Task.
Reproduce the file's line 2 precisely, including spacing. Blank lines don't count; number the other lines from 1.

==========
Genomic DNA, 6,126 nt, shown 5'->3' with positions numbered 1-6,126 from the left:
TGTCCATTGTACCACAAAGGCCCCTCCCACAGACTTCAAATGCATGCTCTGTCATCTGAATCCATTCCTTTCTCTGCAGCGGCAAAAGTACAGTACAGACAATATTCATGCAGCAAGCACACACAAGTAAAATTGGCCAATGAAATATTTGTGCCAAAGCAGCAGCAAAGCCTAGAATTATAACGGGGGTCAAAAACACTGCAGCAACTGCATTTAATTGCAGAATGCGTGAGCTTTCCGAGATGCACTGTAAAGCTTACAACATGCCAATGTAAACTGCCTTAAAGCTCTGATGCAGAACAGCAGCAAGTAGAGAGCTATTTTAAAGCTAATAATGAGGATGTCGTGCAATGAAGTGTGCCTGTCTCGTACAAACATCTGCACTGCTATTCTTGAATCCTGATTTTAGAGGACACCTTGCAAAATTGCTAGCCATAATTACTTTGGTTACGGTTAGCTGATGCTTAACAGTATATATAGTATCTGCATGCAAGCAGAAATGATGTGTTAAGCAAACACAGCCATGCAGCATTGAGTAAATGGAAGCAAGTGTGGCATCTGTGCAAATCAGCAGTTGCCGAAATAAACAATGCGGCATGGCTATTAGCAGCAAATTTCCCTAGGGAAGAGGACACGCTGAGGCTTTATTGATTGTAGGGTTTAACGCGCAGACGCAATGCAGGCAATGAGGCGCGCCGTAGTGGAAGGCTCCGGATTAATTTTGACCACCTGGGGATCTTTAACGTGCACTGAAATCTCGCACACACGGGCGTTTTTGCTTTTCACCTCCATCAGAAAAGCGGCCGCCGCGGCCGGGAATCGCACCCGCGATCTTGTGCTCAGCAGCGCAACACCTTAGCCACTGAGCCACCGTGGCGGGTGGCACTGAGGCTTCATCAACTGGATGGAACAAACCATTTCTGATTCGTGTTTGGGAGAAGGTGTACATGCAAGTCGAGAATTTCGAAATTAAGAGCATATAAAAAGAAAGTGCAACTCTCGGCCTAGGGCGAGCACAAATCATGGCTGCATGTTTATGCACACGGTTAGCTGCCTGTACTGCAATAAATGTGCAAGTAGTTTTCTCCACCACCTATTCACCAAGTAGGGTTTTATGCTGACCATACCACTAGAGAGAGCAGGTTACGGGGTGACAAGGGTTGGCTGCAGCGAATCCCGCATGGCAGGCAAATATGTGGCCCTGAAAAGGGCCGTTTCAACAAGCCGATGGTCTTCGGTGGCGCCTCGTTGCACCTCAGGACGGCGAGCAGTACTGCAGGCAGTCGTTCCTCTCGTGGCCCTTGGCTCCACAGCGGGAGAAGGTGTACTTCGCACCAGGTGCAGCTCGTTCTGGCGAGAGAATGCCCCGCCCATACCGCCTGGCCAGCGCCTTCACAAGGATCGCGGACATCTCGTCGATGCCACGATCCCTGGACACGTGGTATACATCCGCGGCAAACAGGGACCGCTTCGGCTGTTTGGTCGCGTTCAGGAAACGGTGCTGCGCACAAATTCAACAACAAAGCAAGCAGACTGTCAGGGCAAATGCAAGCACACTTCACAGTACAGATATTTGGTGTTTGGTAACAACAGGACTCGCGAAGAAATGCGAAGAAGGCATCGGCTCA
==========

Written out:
TGTCCATTGTACCACAAAGGCCCCTCCCACAGACTTCAAATGCATGCTCTGTCATCTGAATCCATTCCTTTCTCTGCAGCGGCAAAAGTACAGTACAGACAATATTCATGCAGCAAGCACACACAAGTAAAATTGGCCAATGAAATATTTGTGCCAAAGCAGCAGCAAAGCCTAGAATTATAACGGGGGTCAAAAACACTGCAGCAACTGCATTTAATTGCAGAATGCGTGAGCTTTCCGAGATGCACTGTAAAGCTTACAACATGCCAATGTAAACTGCCTTAAAGCTCTGATGCAGAACAGCAGCAAGTAGAGAGCTATTTTAAAGCTAATAATGAGGATGTCGTGCAATGAAGTGTGCCTGTCTCGTACAAACATCTGCACTGCTATTCTTGAATCCTGATTTTAGAGGACACCTTGCAAAATTGCTAGCCATAATTACTTTGGTTACGGTTAGCTGATGCTTAACAGTATATATAGTATCTGCATGCAAGCAGAAATGATGTGTTAAGCAAACACAGCCATGCAGCATTGAGTAAATGGAAGCAAGTGTGGCATCTGTGCAAATCAGCAGTTGCCGAAATAAACAATGCGGCATGGCTATTAGCAGCAAATTTCCCTAGGGAAGAGGACACGCTGAGGCTTTATTGATTGTAGGGTTTAACGCGCAGACGCAATGCAGGCAATGAGGCGCGCCGTAGTGGAAGGCTCCGGATTAATTTTGACCACCTGGGGATCTTTAACGTGCACTGAAATCTCGCACACACGGGCGTTTTTGCTTTTCACCTCCATCAGAAAAGCGGCCGCCGCGGCCGGGAATCGCACCCGCGATCTTGTGCTCAGCAGCGCAACACCTTAGCCACTGAGCCACCGTGGCGGGTGGCACTGAGGCTTCATCAACTGGATGGAACAAACCATTTCTGATTCGTGTTTGGGAGAAGGTGTACATGCAAGTCGAGAATTTCGAAATTAAGAGCATATAAAAAGAAAGTGCAACTCTCGGCCTAGGGCGAGCACAAATCATGGCTGCATGTTTATGCACACGGTTAGCTGCCTGTACTGCAATAAATGTGCAAGTAGTTTTCTCCACCACCTATTCACCAAGTAGGGTTTTATGCTGACCATACCACTAGAGAGAGCAGGTTACGGGGTGACAAGGGTTGGCTGCAGCGAATCCCGCATGGCAGGCAAATATGTGGCCCTGAAAAGGGCCGTTTCAACAAGCCGATGGTCTTCGGTGGCGCCTCGTTGCACCTCAGGACGGCGAGCAGTACTGCAGGCAGTCGTTCCTCTCGTGGCCCTTGGCTCCACAGCGGGAGAAGGTGTACTTCGCACCAGGTGCAGCTCGTTCTGGCGAGAGAATGCCCCGCCCATACCGCCTGGCCAGCGCCTTCACAAGGATCGCGGACATCTCGTCGATGCCACGATCCCTGGACACGTGGTATACATCCGCGGCAAACAGGGACCGCTTCGGCTGTTTGGTCGCGTTCAGGAAACGGTGCTGCGCACAAATTCAACAACAAAGCAAGCAGACTGTCAGGGCAAATGCAAGCACACTTCACAGTACAGATATTTGGTGTTTGGTAACAACAGGACTCGCGAAGAAATGCGAAGAAGGCATCGGCTCA